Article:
If you read and enjoy Spring Chicken, you may also want to consider Vitamania: Our Obsessive Quest for Nutritional Perfection by Catherine Price.

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Embraced and loved

The Girls from Ames: A Story of Women & a Forty-Year Friendship by Jeffrey Zaslow

“There were times…  when Kelly felt desperate, confused and shattered.   But she also felt embraced and loved.   And that sustained her.”

There are books that you read, and put down because they are not what you expected.   This is a book that you will read and occasionally put down for another reason – in order not to finish it too quickly.   It is a book to savor and embrace, whether you are female or male.

This is a nonfiction tribute to a 40-year-old friendship among the 10 surviving members of an 11-member high school clique.   They are a group of women who “reached maturity in the age when feminism was blooming.”   They grew up with the theme of empowerment resounding in the air.   Consider that on TV they watched not “I Love Lucy” or “Father Knows Best” but instead “Wonder Woman”, “Bionic Woman” and “Charlie’s Angels.”

The original group of 11 girls – Karla, Kelly, Marilyn, Jane, Jenny, Karen, Cathy, Angela, Sally, Diana and Sheila – grew up in the relatively small community of Ames, Iowa; a place where they were literally surrounded by corn fields.   The corn there grows so high that it can hide cars.

This is a telling of the lives of this group (a real-life version of the story told in the novel The Group) and their lives are touched with successes, tragedy, divorce, illness and death.   The outgoing Sheila was to die in her twenties under strange circumstances that have never fully been resolved.   In addition, the children of the group members have been affected by serious illness and two members of the remaining group have battled breast cancer.   On the flip side, a member of the group first became a mother at the age of 45.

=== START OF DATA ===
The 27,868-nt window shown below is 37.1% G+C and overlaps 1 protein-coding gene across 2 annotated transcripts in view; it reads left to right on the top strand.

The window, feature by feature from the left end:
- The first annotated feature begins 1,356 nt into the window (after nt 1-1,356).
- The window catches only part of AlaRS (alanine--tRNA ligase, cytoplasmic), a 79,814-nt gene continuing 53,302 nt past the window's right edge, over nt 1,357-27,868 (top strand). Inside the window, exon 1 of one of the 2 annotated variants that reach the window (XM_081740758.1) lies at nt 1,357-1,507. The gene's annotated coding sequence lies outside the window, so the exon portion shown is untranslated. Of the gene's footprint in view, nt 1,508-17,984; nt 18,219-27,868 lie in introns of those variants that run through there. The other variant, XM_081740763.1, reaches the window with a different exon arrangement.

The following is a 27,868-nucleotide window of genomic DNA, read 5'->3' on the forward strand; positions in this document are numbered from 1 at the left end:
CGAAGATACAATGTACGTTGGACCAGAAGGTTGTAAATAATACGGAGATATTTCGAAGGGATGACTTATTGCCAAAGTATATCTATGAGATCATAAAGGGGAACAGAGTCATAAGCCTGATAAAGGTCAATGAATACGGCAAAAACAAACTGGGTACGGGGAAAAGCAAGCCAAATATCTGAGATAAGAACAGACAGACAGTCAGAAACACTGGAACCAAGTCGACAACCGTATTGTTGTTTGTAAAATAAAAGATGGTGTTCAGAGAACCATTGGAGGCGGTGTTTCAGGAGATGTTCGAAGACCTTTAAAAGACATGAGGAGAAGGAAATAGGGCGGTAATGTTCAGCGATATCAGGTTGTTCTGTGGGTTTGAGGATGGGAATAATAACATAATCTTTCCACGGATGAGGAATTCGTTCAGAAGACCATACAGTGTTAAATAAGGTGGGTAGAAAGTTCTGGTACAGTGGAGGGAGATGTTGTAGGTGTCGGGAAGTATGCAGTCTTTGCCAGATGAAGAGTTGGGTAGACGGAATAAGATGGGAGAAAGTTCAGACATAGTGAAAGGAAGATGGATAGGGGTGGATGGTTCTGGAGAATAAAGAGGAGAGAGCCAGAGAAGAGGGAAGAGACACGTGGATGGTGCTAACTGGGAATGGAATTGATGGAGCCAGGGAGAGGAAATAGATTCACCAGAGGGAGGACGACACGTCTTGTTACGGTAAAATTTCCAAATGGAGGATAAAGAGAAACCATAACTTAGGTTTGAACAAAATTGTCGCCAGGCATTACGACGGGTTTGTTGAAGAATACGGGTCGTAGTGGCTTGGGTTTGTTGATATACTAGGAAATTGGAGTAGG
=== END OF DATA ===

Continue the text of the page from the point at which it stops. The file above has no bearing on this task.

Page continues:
“Having a close group of friends helps people sleep better, improve their immune systems, boost their self-esteem, stave off dementia, and actually live longer.   The Ames girls just feel the benefits in their guts.”

This book does its best in focusing on why it is vital for women “to nurture female friendships.”   We’re told, for example, “Research shows that women with advanced breast cancer have better survival rates if they have close friends.”   The matter of the peace and acceptance that accompanies aging is also well noted in The Girls from Ames.   “By their mid-forties, women know they’re at a crossroads.   They are still holding on to their younger selves, but they can also see their older selves pretty clearly.”

The one aspect of the book that may be slightly troubling is that males, particularly husbands and fathers, tend to come off as pale by comparison.   The men in the lives of these women are depicted as not being highly communicative, especially among other men (that is not how they get their needs met), and yet, they are generally well-loved.   At one point the women of the group are asked to rate their husbands/partners, and the average score came out to 8.2 on a 10-point scale.   All in all, a very good score!

One man was asked to consider reading this book and he declined sending this message via e-mail:  “Unfortunately, I do not have plans to read the book, but please convey to the girls from Ames that I think they are pretty hot.”   That was from Tom (60 years old) in Ohio.

The girls from Ames are now mothers and female role models in their own communities.   But most of all they remain the best of friends.   They are friends, survivors and a mutual support network.   They have all been battered a bit by life and, except for the still greatly missed Sheila, they have made it through.

This would be a great selection for almost any book club, even one that includes a male or two.   The very best news is that the story of the women from Ames will continue.   The 13 daughters of the 10 women are extremely good friends.   Bravo!

Highly recommended.

Joseph Arellano

This book was purchased by the reviewer.